Yesterday Nancy Pelosi was asked about the destruction of statues. In an exchange that made the rounds on Twitter the Speaker’s lackluster reply was, “I don’t care that much about statues.” The follow-up question was, “Shouldn’t that be done by a City Council or a commission, not a mob in the middle of the night?” to which Pelosi replied, “People will do what they do.”
My immediate thought:
In the last few months I’ve thought often of William Golding’s novel. I read it first as a high school student and then taught the novel as an English teacher. It’s a treasure trove for an English teacher. It’s laden with symbolism and is a quintessential exploration of the nature of man.
Nancy Pelosi is right: without some system of guidance people will do what they do, and sometimes what they do is destructive at best, murderous and horrific at worst. While it’s not my intent to start from the beginning and discuss man’s fall in the Garden and the subsequent plight of humans to overcome their nature, mankind without any guidance quickly and inevitably unravels spectacularly.
The goal, though, is to provide guidance, preferably in the early years when kids are malleable and their minds are receptive. So often lately I’ve said, Where are the adults? It’s no wonder the words and images of Lord of the Flies flit unbidden through my mind.
Simon is my favorite character in Lord of the Flies. He utters many wonderful lines, but my favorite thought of Simon’s comes when the boys with whom he is marooned on an island believe there is a beast sharing the island with them. Many of the younger boys are understandably afraid. The older boys want to hunt down the beast, and it is at this point they discover the true nature of what they thought was a beast (I won’t spoil it for those who’ve not read). Simon, a quiet and deeply introspective observer of all the goings on on the island, says, “Maybe there is a beast . . . maybe it’s only us.” Simon realizes before any of the other boys that what they should fear is themselves.
Whose job is it to tame the beast? Initially it falls to mom and dad. Soon others enter the picture: teachers, preachers, grandparents, aunts, uncles. We all reach an age at which we are responsible for the beast, but when we fail to tame ourselves there must be societal guardrails in place. Dropping those guardrails for political purposes is a dangerous game to play.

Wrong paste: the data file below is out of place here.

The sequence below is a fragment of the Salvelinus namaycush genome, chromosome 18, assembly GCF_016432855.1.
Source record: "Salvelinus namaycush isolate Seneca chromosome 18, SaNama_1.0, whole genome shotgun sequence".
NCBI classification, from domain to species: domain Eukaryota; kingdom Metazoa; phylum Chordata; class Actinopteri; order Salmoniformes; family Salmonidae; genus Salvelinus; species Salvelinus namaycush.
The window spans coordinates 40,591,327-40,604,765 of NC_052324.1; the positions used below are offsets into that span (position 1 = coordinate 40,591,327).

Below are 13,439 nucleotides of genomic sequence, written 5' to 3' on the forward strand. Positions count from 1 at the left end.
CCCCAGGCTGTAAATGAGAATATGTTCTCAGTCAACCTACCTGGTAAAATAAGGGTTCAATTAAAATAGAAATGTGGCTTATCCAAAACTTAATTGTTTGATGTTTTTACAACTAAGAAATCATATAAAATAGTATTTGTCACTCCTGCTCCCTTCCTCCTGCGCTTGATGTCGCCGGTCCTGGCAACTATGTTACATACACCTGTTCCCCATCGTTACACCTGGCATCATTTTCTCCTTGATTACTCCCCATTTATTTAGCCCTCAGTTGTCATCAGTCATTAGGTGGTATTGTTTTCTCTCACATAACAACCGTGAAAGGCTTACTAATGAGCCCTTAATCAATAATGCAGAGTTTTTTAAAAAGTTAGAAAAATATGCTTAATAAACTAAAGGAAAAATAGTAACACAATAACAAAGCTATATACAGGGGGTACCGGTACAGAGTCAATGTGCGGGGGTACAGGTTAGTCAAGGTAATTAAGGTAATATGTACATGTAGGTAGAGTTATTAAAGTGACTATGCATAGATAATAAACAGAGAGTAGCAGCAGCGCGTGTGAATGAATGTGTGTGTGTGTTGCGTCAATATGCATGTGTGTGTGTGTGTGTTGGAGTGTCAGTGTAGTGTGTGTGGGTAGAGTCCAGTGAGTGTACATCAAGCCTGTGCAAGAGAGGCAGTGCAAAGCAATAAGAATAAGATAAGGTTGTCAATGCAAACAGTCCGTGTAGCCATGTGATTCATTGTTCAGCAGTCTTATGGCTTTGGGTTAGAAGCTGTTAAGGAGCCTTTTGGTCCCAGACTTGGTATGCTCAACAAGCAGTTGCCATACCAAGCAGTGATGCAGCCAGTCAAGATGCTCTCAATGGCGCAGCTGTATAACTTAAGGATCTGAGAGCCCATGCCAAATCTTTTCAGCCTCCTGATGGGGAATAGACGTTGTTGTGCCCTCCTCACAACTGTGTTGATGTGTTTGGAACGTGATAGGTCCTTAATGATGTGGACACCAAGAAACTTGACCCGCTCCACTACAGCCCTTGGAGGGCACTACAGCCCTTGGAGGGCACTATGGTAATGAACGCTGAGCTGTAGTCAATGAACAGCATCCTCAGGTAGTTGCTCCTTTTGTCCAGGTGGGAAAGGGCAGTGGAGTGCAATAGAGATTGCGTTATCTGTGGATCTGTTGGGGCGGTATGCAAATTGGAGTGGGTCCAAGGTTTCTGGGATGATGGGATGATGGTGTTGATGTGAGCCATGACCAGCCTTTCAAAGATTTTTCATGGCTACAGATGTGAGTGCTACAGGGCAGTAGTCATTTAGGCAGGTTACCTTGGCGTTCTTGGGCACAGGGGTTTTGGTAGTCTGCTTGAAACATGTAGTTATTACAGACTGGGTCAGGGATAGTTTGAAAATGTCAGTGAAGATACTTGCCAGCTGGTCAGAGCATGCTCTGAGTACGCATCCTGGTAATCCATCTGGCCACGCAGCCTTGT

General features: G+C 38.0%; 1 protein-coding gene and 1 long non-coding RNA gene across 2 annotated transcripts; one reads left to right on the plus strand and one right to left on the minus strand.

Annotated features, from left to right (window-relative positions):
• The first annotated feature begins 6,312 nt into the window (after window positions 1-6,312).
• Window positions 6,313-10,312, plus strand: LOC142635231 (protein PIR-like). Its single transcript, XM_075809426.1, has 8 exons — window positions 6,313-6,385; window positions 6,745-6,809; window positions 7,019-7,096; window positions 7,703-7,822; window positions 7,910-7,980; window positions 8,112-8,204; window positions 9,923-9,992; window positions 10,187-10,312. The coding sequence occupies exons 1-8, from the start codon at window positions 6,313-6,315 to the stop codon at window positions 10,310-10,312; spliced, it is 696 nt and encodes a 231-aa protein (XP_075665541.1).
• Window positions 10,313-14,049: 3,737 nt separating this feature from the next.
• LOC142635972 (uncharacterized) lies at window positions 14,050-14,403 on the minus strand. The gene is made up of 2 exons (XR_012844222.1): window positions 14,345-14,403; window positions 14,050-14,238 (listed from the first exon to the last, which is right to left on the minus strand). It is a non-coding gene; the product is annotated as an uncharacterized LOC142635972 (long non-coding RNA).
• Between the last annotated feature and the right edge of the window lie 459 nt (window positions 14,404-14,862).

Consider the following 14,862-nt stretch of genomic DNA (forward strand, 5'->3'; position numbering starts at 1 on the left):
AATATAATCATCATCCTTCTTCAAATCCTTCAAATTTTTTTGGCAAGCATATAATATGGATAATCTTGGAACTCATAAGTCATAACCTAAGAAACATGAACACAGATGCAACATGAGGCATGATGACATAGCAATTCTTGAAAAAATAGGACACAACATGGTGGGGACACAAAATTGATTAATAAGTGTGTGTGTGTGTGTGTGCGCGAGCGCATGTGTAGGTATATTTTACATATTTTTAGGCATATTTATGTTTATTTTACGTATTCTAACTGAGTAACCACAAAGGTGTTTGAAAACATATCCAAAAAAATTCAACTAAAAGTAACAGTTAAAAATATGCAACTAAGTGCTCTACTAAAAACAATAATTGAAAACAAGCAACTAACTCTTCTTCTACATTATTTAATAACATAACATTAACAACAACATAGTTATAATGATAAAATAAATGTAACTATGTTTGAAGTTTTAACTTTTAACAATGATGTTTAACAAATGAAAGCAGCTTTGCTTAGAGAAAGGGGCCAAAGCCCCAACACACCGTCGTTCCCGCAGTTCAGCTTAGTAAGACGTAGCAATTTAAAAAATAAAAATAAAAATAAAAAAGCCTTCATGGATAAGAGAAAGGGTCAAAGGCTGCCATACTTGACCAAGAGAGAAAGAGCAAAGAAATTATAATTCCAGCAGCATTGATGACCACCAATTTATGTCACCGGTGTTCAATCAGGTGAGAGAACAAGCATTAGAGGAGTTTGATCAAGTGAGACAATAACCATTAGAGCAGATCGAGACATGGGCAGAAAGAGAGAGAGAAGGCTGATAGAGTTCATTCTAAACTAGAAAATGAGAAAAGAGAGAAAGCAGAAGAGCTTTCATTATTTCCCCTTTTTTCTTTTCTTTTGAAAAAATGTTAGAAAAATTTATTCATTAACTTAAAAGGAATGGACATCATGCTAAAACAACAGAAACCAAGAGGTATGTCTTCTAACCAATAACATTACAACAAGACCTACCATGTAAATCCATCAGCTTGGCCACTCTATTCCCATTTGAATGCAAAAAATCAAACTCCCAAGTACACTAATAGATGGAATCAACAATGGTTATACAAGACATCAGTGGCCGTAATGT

So yes, Speaker Pelosi, people will do what they will do. The question is What will you do, Nancy? What will Joe Biden do? We don’t know what Joe Biden would do because as far as I am aware no one has asked him. There are three solutions: people can rightly govern their own behavior, they can be corrected by authorities, or, if authorities fail to do their basic job of protecting life, liberty, and property, civilians can take matters into their own hands. The laissez-faire attitude toward the enforcement of basic property laws coming from most of the left is dangerous.
Seattle’s Mayor Jenny Durkan allowed the clearly untenable situation in her city to unravel for days until her personal property was threatened. People died while Mayor Durkan was on Twitter exchanging tweets with President Trump and pretending what was unfolding inside her city was some great experiment in democracy.
It is not only statues that are being illegally destroyed while Nancy Pelosi and others shrug their shoulders; people have died and businesses have been destroyed. As I wrote several weeks ago, pieces of American history that are worth protecting, that we should demand authorities protect, are being destroyed. As anyone with children knows, the mayhem will not stop spontaneously. It will continue and likely grow increasingly more dangerous and destructive until local authorities and, where appropriate, federal authorities, do their jobs. People will do what people will do so long as they know they can get away with it. It is past time the adults who have the authority to erect and enforce the guardrails do so.